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Tag Archive | "reclaimed-yarn"

Reclaimed Yarn Round Ripple Lapghan

January 9, 2012 2 comments

Reclaiming yarn from old sweaters and other previously crafted items is a great way to obtain yarn for new projects. I was lucky and got a free crocheted vest at my local thrift store. The yarn was in good condition but the vest wasn’t the best looking item. So I unraveled the vest and got this pretty oatmeal yarn with little specks of color throughout it. Because it was a vest, there wasn’t a lot of yarn so I added some green worst weight yarn to compliment this round ripple.

I crocheted it to 42 inches wide and decided to finish this project off as a lapghan for my local nursing home. My pattern is 6 rounds for the center in the tan, then 5 rounds in green with 2 rounds of tan between the rounds of green after that. I reduced each round of green so it started as 5 rounds of green, two rounds of tan; 4 rounds of green, two rounds of tan; 3 rounds of green, two rounds of tan, two rounds of green, two rounds of tan; and the final round in green using the reverse single crochet stitch.

Reclaiming Yarn From a Thrift Store Sweater

April 2, 2011 2 comments

Reclaiming yarn from thrift store sweaters is a wonderful and frugal way to get some very nice yarn at a terrific price. I’m always on the lookout for great deals on sweaters that I can unravel the yarn. You have to make sure you get the right type of seams otherwise the sweater won’t unravel properly making it difficult to reclaim the yarn.

There are several excellent resources on the Internet where seams that can be unraveled easily are shown. Most importantly the bad type of seams are shown so you can avoid those sweaters as there is nothing more frustrating than trying to unravel a sweater when it’s unravel-able. Here is a link to an outstanding post that shows detailed pictures of the seams and how to unravel sweaters.

Here is my latest thrift store sweater that I got for a dollar. It had a new stains but otherwise was an outstanding candidate for me to reclaim the yarn. It’s 100% cotton and was an extra large men’s sweater so it contains lots of yarn.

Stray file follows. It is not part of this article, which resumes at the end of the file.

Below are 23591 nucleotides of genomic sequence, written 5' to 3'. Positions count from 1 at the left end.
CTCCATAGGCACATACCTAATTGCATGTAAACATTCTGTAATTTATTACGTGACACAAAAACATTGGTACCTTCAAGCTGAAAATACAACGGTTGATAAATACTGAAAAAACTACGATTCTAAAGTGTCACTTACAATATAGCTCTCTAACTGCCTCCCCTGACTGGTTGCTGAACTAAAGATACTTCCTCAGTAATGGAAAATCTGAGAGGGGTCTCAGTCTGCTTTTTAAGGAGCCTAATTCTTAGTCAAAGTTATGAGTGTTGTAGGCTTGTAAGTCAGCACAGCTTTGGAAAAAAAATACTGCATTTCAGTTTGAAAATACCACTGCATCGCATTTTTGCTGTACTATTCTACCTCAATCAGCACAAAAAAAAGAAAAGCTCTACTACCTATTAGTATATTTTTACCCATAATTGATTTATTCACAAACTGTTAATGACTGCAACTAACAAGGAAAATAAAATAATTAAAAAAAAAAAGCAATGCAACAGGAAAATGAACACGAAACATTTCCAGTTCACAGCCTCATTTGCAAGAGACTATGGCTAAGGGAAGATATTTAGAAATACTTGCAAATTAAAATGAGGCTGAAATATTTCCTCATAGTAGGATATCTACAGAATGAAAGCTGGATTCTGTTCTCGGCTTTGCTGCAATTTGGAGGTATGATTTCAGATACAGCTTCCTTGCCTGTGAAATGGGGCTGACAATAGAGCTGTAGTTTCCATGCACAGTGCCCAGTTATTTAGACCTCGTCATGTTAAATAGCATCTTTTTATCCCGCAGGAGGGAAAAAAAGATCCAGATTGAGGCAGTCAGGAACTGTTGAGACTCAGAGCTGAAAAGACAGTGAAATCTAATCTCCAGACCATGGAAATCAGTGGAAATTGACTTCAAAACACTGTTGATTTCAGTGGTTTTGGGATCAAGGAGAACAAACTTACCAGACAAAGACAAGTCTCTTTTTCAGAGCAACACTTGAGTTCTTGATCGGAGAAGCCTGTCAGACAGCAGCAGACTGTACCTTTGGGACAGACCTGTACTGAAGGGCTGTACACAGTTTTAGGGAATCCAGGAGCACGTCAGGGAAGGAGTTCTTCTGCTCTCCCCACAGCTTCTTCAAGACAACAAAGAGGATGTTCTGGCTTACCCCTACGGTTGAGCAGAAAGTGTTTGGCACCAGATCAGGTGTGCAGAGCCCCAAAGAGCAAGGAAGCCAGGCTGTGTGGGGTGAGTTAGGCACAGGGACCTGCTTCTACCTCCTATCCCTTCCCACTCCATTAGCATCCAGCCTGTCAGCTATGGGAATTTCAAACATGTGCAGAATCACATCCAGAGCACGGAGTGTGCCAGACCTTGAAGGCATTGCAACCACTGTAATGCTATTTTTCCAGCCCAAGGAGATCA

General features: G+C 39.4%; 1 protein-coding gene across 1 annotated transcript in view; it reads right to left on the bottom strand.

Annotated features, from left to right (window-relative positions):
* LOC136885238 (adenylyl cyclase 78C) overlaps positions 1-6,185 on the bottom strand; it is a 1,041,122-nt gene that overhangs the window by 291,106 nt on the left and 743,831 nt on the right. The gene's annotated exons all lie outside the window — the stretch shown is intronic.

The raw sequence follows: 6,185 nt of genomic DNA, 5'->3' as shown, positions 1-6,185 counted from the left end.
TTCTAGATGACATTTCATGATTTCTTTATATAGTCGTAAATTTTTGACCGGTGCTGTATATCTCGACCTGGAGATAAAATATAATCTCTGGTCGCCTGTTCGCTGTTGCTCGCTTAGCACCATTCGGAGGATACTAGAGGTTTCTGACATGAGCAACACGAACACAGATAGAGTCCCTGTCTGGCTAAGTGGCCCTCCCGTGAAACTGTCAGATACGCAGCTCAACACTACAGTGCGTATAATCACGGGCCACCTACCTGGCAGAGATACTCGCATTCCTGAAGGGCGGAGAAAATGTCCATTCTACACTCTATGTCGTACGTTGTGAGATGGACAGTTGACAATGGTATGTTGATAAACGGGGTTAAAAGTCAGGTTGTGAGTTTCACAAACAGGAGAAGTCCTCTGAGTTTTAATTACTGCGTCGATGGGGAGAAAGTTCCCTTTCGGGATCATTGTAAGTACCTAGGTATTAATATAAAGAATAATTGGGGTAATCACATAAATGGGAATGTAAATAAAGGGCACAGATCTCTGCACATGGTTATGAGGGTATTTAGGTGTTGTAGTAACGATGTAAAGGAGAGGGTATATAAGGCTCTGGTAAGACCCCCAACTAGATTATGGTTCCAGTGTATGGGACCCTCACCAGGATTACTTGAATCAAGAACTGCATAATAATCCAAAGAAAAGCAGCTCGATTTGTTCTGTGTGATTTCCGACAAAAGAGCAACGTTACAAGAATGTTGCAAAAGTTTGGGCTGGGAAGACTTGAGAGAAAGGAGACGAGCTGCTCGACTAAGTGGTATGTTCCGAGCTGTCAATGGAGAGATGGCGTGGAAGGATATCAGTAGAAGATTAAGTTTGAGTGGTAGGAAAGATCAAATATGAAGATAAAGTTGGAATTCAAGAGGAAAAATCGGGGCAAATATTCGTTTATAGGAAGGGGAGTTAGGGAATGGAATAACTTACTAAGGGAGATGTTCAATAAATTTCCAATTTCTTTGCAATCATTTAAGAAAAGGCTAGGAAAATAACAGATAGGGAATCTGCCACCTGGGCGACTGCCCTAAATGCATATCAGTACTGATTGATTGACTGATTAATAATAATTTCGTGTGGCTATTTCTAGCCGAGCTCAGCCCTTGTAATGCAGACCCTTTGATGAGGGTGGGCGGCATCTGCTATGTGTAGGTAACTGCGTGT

Cotton yarn is something that I use frequently and it’s very versatile. I can make baby blankets, dishcloths, baby bibs, hotpads, potholders, placemats, rugs, totes, and purses from the recycled sweater I unraveled.


Here is a up-close photo of the seam. If you look closely you can see that the seam doesn’t have a serged edge. I have marked the stitching of the seam in the photo. The stitching is what you want to use a seam ripper to remove so you can open the seam and separate the pieces for unraveling. You want to avoid edges that are serged as the piece won’t unravel. Click to supersize the photo if you want to see a closeup.


I wrap the reclaimed yarn in a hank form for washing as shown here. Once I have it in a hank form with a few ties to hold it in place, I gently wash and rinse it in the sink. Then I hang it to dry so my reclaimed yarn is clean and fresh smelling. And because I like balls of yarn, here is one sleeve that I wound into a ball after washing and drying.

Now I just need to finish unraveling the rest of the sweater and decide on a project or two for the recycled yarn. I’m thinking about using some of the reclaimed yarn for dishcloths and because the yarn is so soft, I plan to use some it for a baby blanket.

With the cost of cotton rising these days, it seems reclaiming yarn is not only a green thing to do but also very frugal. I hope you have found this post informative and if you find yourself strapped for money or yarn that you consider reclaiming yarn. As always, happy crafting to all.


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About Me

Hello, Iā€™m Cindy or aka RecycleCindy. Welcome to my blog site that is dedicated to recycling and crafting. I love to crochet and create crafts and other useful things from recycled materials. I share many free tutorials and patterns for creating recycled projects as well as other handmade items.


Here is a direct link to all my free patterns available here on My Recycled Bags.


Thank you for stopping by to visit and for your interest in My Recycled Bags!

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